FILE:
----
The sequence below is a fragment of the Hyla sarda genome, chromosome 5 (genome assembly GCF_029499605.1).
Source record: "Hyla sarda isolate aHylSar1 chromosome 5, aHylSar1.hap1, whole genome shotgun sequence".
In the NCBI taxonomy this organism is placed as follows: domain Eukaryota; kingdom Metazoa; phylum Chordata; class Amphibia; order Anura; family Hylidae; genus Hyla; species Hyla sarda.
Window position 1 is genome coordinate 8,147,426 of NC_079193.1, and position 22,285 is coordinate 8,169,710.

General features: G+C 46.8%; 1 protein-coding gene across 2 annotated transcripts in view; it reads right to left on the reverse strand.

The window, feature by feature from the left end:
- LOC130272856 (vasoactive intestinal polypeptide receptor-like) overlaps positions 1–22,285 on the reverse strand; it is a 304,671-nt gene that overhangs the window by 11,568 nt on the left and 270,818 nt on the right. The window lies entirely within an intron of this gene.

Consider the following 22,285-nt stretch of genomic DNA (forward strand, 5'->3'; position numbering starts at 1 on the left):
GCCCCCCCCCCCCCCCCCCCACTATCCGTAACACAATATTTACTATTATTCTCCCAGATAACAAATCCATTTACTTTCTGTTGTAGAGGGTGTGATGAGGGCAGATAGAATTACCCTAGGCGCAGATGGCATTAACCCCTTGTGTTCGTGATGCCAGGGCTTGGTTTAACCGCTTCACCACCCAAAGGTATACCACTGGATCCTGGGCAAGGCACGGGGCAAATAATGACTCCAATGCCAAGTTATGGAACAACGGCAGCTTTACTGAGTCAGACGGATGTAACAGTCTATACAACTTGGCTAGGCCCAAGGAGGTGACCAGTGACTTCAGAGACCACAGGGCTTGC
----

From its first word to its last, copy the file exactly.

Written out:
The sequence below is a fragment of the Hyla sarda genome, chromosome 5 (genome assembly GCF_029499605.1).
Source record: "Hyla sarda isolate aHylSar1 chromosome 5, aHylSar1.hap1, whole genome shotgun sequence".
In the NCBI taxonomy this organism is placed as follows: domain Eukaryota; kingdom Metazoa; phylum Chordata; class Amphibia; order Anura; family Hylidae; genus Hyla; species Hyla sarda.
Window position 1 is genome coordinate 8,147,426 of NC_079193.1, and position 22,285 is coordinate 8,169,710.

General features: G+C 46.8%; 1 protein-coding gene across 2 annotated transcripts in view; it reads right to left on the reverse strand.

The window, feature by feature from the left end:
- LOC130272856 (vasoactive intestinal polypeptide receptor-like) overlaps positions 1–22,285 on the reverse strand; it is a 304,671-nt gene that overhangs the window by 11,568 nt on the left and 270,818 nt on the right. The window lies entirely within an intron of this gene.

Consider the following 22,285-nt stretch of genomic DNA (forward strand, 5'->3'; position numbering starts at 1 on the left):
GCCCCCCCCCCCCCCCCCCCACTATCCGTAACACAATATTTACTATTATTCTCCCAGATAACAAATCCATTTACTTTCTGTTGTAGAGGGTGTGATGAGGGCAGATAGAATTACCCTAGGCGCAGATGGCATTAACCCCTTGTGTTCGTGATGCCAGGGCTTGGTTTAACCGCTTCACCACCCAAAGGTATACCACTGGATCCTGGGCAAGGCACGGGGCAAATAATGACTCCAATGCCAAGTTATGGAACAACGGCAGCTTTACTGAGTCAGACGGATGTAACAGTCTATACAACTTGGCTAGGCCCAAGGAGGTGACCAGTGACTTCAGAGACCACAGGGCTTGC